Barb Caffrey's Blog

Writing the Elfyverse . . . and beyond

Reading “The Predator State” by James K. Galbraith.

with 12 comments

I’m not quite done with this book yet, folks, but I have to say the ideas in this book bear much closer scrutiny.

In “The Predator State,” James K. Galbraith shows that even most of the hard-line conservatives (almost always Republicans) in the United States of America have given up on the old Reagan-era “supply-side economics” that they, unfortunately, campaigned on during the 2010 election.  These ideas have been proven to be unworkable and perhaps unattainable, including the idea that tax cuts for the extremely wealthy will stimulate economic growth.  (It doesn’t.  Instead, all it tends to do is give the incredibly wealthy person more money to put in a Swiss bank account, or invest — usually overseas — and even investing here in the United States is problematic because of how companies are now run to maximize “shareholder value” rather than actually create good products and get them out before the marketplace and thus do some good for society.)

The American electorate was volatile and angry in 2010; I get that.

But to now have a bunch of Republicans in there saying stuff they don’t even mean — at least, I hope they don’t because if they do, that means they know less about the economy than I do (perilous thought, that) — really bothers me.  And that one of those who should know better is now the new Governor of the state of Wisconsin, Scott Walker, is incredibly upsetting.

In addition, the recent “tax cut” bill that was passed actually raises taxes on those making under $20,000 a year.  What sense does this make?

So, taxes have been lowered for the incredibly wealthy — or in this case, the low taxes for the very wealthy have been extended.  And taxes have been raised for the poorest of the poor, those below the poverty level.

And this is supposed to be the “best country in the world?”

How can this happen in a country that’s supposed to represent fairness (i.e., “liberty and justice for all”) for all, including economic fairness?

How is this right?  How is this just?  How is this understandable, or make any sort of economic sense?

I mean, the old phrase “you can’t get blood from a stone” comes to mind, here; those of us who make under $20,000 a year don’t have anything extra to give the government, and those who make over a million a year obviously do except in rare cases.  So if you up their percentage, say, by 2%, you’re not hurting them very much, where you’re really hurting someone who’s at the poverty level or below.  (Poverty level, right now, is around $21,000 United States dollars for one person if I recall correctly.)

Unless the real strategy to keep illegal aliens out is to persuade the rest of us poor people to leave, too . . . and I think Germany, in the 1940s, proved that the strategy of kicking people out for any reason (in that case, it was due to racism/genocide) is an unproductive, losing strategy indeed.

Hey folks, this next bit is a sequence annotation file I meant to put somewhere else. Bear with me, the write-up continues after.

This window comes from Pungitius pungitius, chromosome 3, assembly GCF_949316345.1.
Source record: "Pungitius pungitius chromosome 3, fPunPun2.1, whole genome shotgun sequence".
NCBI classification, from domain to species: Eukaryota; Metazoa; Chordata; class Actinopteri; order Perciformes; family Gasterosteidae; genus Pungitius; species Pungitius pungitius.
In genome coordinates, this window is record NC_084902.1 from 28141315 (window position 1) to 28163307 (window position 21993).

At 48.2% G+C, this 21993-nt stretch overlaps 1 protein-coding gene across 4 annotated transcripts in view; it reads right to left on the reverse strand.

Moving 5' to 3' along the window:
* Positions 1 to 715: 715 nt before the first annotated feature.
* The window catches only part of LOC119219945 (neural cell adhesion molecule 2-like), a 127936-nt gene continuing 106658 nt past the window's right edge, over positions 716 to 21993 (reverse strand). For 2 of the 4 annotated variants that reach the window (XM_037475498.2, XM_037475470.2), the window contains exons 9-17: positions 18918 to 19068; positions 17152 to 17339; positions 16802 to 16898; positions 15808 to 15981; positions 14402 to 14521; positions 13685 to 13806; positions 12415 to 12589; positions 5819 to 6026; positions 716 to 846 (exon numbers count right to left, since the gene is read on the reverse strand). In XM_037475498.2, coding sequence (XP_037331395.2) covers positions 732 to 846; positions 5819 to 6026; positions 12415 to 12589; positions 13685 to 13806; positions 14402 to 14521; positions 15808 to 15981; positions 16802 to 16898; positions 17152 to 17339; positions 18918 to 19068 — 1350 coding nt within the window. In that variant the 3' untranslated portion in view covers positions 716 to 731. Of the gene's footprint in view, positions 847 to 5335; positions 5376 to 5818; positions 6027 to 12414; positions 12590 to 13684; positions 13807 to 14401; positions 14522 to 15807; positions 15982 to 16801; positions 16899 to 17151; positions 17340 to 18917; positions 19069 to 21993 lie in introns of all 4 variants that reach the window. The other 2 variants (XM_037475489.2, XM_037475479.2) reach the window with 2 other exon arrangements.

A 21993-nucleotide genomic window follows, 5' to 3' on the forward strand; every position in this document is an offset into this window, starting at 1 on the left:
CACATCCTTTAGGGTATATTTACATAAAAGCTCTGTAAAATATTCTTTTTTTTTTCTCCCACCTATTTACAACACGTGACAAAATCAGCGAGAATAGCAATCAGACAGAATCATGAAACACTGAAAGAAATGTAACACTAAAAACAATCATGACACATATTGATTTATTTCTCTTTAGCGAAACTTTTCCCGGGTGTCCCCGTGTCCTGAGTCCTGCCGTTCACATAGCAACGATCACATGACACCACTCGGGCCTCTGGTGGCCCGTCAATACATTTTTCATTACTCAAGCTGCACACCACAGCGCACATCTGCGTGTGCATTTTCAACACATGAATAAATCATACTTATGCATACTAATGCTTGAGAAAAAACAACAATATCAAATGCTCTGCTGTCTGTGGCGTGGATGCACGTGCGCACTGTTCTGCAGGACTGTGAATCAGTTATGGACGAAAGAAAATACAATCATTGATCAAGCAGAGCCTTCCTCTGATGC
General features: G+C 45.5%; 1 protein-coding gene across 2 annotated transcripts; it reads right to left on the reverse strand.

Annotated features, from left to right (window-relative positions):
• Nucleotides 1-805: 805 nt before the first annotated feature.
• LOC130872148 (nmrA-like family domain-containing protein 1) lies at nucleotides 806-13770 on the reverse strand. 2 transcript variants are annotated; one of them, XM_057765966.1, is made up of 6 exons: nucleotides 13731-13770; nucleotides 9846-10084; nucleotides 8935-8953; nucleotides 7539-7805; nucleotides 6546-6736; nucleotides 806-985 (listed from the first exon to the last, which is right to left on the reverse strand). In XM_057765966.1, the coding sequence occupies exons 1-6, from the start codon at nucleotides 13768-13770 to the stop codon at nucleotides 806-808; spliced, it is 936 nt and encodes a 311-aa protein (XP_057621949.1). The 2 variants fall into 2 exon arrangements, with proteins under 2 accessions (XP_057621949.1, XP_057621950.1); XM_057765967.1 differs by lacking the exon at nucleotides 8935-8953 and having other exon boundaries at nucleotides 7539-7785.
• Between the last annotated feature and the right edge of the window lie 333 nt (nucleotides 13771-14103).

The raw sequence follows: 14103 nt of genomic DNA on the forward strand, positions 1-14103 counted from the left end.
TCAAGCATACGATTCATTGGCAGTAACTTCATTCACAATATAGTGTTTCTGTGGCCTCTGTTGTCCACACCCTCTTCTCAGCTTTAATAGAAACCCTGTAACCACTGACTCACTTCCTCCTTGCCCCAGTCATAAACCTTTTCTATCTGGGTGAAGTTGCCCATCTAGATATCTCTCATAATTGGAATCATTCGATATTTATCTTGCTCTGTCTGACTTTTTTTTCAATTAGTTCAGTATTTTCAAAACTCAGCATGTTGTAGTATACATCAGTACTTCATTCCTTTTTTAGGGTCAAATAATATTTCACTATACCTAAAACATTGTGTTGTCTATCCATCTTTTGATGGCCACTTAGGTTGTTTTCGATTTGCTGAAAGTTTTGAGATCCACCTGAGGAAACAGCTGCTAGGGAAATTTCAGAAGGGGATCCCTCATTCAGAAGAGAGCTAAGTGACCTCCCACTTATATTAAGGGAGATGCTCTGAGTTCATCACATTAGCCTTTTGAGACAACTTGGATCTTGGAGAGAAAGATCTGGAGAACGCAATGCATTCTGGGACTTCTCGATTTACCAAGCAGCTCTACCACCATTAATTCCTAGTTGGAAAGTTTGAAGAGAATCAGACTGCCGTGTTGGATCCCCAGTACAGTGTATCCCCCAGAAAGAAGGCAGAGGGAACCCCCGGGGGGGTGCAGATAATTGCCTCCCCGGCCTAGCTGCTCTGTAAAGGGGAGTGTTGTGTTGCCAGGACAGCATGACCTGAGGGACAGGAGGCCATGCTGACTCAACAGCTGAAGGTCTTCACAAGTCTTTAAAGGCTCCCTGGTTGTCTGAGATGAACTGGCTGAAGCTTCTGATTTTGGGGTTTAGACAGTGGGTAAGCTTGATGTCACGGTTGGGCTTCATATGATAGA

And since that makes no sense, either, all I can conclude is that this is yet again another exercise in “framing the narrative,” trying to make what’s really going on in this country — many good people being unemployed through no fault of theirs, all of those unemployed people being unable to pay all their bills through no fault of theirs, and very little being done about actual job creation — seem the problem solely of the Democrats, rather than what it really is: a failure of leadership from both political parties.

Written by Barb Caffrey

January 3, 2011 at 6:12 pm

12 Responses

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  1. Not to mention we have a 14 trillion dollar debt that just keeps going up and up and up…

    Ben Hoffman

    January 3, 2011 at 6:14 pm

    • Agreed, Ben. I added that in before I saw your comment, but you are absolutely, positively right.

      Raising the taxes on the poor doesn’t do anything to help the deficit, while raising the taxes on the wealthiest among us would obviously do something constructive. And any “solution” to getting the deficit lowered _must_ include raising the taxes on the wealthy or it is not only irresponsible — it is immoral. Period.

      Barb Caffrey

      January 3, 2011 at 6:40 pm

  2. I had to come back, elaborate, and fix this. Because I just don’t get this — raise the taxes on the poorest, and refuse to raise the taxes on the richest, then claim that something must be done about the terrible deficit the United States has as a justification for raising the taxes of the poorest?

    How about raising the taxes on the wealthy back to the pre-George W. Bush era and saving steps? Because that can do some actual good, whereas raising taxes on the poorest do no good whatsoever and are highly counterproductive; they actually _hurt_ the economy.

    And to think the Republicans know this, and are cynically exploiting the mass populace who just want change, any change, so something will be visibly done about unemployment that might work, and might create jobs?